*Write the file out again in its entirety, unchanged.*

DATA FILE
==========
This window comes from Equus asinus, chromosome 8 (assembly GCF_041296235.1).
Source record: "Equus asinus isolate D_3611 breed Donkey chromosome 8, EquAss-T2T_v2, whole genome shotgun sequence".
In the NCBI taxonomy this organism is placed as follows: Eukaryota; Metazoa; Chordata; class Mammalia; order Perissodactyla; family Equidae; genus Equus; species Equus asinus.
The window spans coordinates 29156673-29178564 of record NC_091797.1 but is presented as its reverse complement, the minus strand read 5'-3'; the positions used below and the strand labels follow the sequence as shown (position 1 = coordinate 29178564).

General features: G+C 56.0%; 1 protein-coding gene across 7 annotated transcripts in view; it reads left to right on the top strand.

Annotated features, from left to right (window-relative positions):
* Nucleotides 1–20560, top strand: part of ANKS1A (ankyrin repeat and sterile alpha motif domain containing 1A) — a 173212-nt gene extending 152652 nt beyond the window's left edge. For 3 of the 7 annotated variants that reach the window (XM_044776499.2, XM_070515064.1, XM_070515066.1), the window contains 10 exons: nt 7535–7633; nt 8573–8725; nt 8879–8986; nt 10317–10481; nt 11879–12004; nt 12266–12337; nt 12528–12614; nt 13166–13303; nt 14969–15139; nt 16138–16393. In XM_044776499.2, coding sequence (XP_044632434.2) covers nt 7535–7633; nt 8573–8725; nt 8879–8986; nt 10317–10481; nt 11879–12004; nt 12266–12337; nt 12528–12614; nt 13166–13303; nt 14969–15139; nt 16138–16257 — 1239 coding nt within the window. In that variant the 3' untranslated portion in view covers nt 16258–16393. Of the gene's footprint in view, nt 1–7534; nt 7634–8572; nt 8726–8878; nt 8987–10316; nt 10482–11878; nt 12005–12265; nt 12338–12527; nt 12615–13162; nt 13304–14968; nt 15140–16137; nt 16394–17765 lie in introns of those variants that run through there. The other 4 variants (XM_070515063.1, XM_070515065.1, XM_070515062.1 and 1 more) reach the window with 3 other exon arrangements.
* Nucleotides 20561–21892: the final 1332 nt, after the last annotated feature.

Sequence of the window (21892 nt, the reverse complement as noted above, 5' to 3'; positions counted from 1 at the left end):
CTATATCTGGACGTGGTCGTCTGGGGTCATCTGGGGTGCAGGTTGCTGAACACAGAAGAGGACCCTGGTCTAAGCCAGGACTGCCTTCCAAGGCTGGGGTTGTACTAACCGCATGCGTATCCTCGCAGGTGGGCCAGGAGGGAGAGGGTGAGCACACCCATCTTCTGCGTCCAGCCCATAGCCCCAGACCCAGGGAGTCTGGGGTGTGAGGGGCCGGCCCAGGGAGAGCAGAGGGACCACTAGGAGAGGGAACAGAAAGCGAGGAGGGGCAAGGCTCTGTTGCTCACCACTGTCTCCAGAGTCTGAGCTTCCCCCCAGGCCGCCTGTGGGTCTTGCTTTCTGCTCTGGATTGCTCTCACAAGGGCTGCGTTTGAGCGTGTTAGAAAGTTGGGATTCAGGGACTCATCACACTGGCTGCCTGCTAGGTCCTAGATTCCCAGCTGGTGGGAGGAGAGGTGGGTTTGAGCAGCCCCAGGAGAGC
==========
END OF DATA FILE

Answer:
This window comes from Equus asinus, chromosome 8 (assembly GCF_041296235.1).
Source record: "Equus asinus isolate D_3611 breed Donkey chromosome 8, EquAss-T2T_v2, whole genome shotgun sequence".
In the NCBI taxonomy this organism is placed as follows: Eukaryota; Metazoa; Chordata; class Mammalia; order Perissodactyla; family Equidae; genus Equus; species Equus asinus.
The window spans coordinates 29156673-29178564 of record NC_091797.1 but is presented as its reverse complement, the minus strand read 5'-3'; the positions used below and the strand labels follow the sequence as shown (position 1 = coordinate 29178564).

General features: G+C 56.0%; 1 protein-coding gene across 7 annotated transcripts in view; it reads left to right on the top strand.

Annotated features, from left to right (window-relative positions):
* Nucleotides 1–20560, top strand: part of ANKS1A (ankyrin repeat and sterile alpha motif domain containing 1A) — a 173212-nt gene extending 152652 nt beyond the window's left edge. For 3 of the 7 annotated variants that reach the window (XM_044776499.2, XM_070515064.1, XM_070515066.1), the window contains 10 exons: nt 7535–7633; nt 8573–8725; nt 8879–8986; nt 10317–10481; nt 11879–12004; nt 12266–12337; nt 12528–12614; nt 13166–13303; nt 14969–15139; nt 16138–16393. In XM_044776499.2, coding sequence (XP_044632434.2) covers nt 7535–7633; nt 8573–8725; nt 8879–8986; nt 10317–10481; nt 11879–12004; nt 12266–12337; nt 12528–12614; nt 13166–13303; nt 14969–15139; nt 16138–16257 — 1239 coding nt within the window. In that variant the 3' untranslated portion in view covers nt 16258–16393. Of the gene's footprint in view, nt 1–7534; nt 7634–8572; nt 8726–8878; nt 8987–10316; nt 10482–11878; nt 12005–12265; nt 12338–12527; nt 12615–13162; nt 13304–14968; nt 15140–16137; nt 16394–17765 lie in introns of those variants that run through there. The other 4 variants (XM_070515063.1, XM_070515065.1, XM_070515062.1 and 1 more) reach the window with 3 other exon arrangements.
* Nucleotides 20561–21892: the final 1332 nt, after the last annotated feature.

Sequence of the window (21892 nt, the reverse complement as noted above, 5' to 3'; positions counted from 1 at the left end):
CTATATCTGGACGTGGTCGTCTGGGGTCATCTGGGGTGCAGGTTGCTGAACACAGAAGAGGACCCTGGTCTAAGCCAGGACTGCCTTCCAAGGCTGGGGTTGTACTAACCGCATGCGTATCCTCGCAGGTGGGCCAGGAGGGAGAGGGTGAGCACACCCATCTTCTGCGTCCAGCCCATAGCCCCAGACCCAGGGAGTCTGGGGTGTGAGGGGCCGGCCCAGGGAGAGCAGAGGGACCACTAGGAGAGGGAACAGAAAGCGAGGAGGGGCAAGGCTCTGTTGCTCACCACTGTCTCCAGAGTCTGAGCTTCCCCCCAGGCCGCCTGTGGGTCTTGCTTTCTGCTCTGGATTGCTCTCACAAGGGCTGCGTTTGAGCGTGTTAGAAAGTTGGGATTCAGGGACTCATCACACTGGCTGCCTGCTAGGTCCTAGATTCCCAGCTGGTGGGAGGAGAGGTGGGTTTGAGCAGCCCCAGGAGAGC